Jewish World Review Oct. 13, 2003 / 17 Tishrei 5764
How to kill a crazy man
http://www.NewsAndOpinion.com | I learned long ago - in Dr. Mary Warters' comparative anatomy class at Centenary College - that there really is more than one way to skin a cat.
Now, between the majesty of the law and the maneuvers of politics, I'm learning that there's more than one way for the state to kill a crazy man.
Way No. 1: Back at the start of another presidential primary season a decade ago, a governor from Arkansas was stirring the same kind of interest a retired Army general is today. But questions abounded:
Was he one of those soft-on-crime, bleeding-heart liberals or the kind of candidate who could win back the Reagan Democrats? Would he be vulnerable to a Willie Horton commercial, or is he solid for lawunorder?
Even then Bill Clinton had all the right answers, or rather the politically viable ones. And he knew just how to deliver them in the most dramatic way:
The somebody turned out to be Rickey Ray Rector, who had been convicted for killing a police officer - Bob Martin, a respected veteran of a small-town police force. Rickey Ray Rector was the perfect candidate for execution.
But the prisoner had complicated matters by turning his weapon on himself after his crime, and shooting out part of his own brain, effectively lobotomizing himself.
No matter. Rather than grant executive clemency, Bill Clinton let the execution go forward. I'd have had to revise my entire opinion of him if he'd done anything else, and maybe even retire my favorite nickname for a politician, Slick Willie.
Whatever the particulars of Ricky Ray Rector's legal case, the political case for his execution was overwhelming. To quote the AP dispatch after the deed was done:
"The execution could help Democratic presidential candidate Clinton distance himself from his party's soft-on-crime liberal image, said some political observers in New Hampshire . . . ."
Case closed, appeal for clemency denied. Given the political circumstances, Rickey Ray Rector had no more chance than his victims did.
But that's just one way to kill the mentally defective. The law has other ways. For example: A last appeal to the Supreme Court of the United States has just been turned aside in another troubling case from Arkansas, that of Charles Laverne Singleton, 44.
For 24 years now, more than half his life, Charles Laverne Singleton has sat on Death Row while his case made it through the courts, one divided decision after another since he was convicted of committing an awful murder.
That's because he's been diagnosed as psychotic - he sees demons in his cell, that sort of thing. And because it is unconstitutional, the courts have ruled, to execute someone who can't understand that he's being executed, or why.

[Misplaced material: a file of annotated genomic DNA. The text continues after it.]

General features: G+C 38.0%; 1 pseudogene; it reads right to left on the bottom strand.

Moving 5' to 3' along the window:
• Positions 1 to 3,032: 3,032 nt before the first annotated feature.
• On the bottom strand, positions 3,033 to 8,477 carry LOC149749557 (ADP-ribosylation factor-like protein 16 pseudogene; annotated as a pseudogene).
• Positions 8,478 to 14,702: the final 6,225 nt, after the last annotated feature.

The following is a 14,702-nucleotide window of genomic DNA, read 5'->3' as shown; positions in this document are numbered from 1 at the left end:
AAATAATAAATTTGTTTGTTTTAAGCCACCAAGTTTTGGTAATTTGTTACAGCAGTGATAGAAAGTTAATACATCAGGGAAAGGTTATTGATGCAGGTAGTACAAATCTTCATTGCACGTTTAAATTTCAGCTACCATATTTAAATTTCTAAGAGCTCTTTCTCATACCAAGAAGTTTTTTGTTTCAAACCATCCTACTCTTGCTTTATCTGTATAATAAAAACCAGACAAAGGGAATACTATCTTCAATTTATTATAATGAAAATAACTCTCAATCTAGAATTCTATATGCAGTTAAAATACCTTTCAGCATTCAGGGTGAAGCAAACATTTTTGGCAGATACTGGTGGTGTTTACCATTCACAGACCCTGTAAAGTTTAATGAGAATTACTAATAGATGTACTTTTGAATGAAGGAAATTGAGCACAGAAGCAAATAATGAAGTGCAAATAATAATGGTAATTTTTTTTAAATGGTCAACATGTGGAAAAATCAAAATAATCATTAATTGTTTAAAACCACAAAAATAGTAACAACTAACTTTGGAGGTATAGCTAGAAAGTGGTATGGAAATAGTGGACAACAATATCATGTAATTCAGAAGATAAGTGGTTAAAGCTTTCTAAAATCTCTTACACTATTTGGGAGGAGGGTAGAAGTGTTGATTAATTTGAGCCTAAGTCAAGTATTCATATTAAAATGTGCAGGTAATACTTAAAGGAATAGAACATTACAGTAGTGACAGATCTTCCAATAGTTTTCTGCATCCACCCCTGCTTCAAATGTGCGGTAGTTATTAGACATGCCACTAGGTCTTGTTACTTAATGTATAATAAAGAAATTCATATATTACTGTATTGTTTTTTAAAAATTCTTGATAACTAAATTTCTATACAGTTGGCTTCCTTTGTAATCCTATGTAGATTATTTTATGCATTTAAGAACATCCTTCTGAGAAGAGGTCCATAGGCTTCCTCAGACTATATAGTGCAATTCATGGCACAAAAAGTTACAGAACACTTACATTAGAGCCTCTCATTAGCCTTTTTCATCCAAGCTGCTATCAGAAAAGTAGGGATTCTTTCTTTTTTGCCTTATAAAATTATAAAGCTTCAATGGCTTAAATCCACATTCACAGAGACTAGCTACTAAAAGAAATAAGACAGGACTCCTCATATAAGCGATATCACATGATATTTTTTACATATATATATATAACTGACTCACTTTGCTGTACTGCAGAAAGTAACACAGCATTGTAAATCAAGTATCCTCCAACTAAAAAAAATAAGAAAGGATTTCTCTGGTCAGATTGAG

But it's lawful to administer medicines that clear up the prisoner/patient's delusions and return him to sanity - so he can then be executed.
This is just what the people of Arkansas, in our wisdom and humanity, propose to do to Charles Laverne Singleton. For the law says (Washington v. Harper, 1990) that the state may administer anti-psychotic drugs to a prisoner if "the treatment is in the inmate's medical interest."
This state's Supreme Court ruled that it is indeed in said prisoner's interest to medicate him, in essence, to death. Its decision could have been written by The Hon. Franz Kafka.
The Eighth Circuit Court of Appeals at St. Louis agreed, 6 to 5.
The majority's reasoning? The prisoner hadn't requested a competency hearing before he was on his medicine, that is, when he may not have been competent, and so he isn't entitled to one now just because, thanks to his medicine, he's sufficiently competent to ask for one. I think the technical term for this kind of jurisprudence is Kafkaesque.
Last week the U.S. Supreme Court went along with the Eighth Circuit's decision, which doubtless makes legal sense - but no other.
Now the prisoner, temporarily returned to the sane world, finds that it wants to kill him. Which raises the question: Just who is mad here?
Charles Laverne Singleton's only hope now is that this governor of Arkansas, unlike the one who sealed Rickey Ray Rector's fate, will grant him executive clemency.
A spokesman for Mike Huckabee says the governor, before setting an execution date, gives each case before him a "thorough review," and, after setting a date for the execution, "sits down and reads everything in the case file."
Here's hoping Governor Huckabee won't confine his research to the legal briefs, but will search his heart, too. Justice has been sorely tested in this nigh-endless case; it's time to try mercy.
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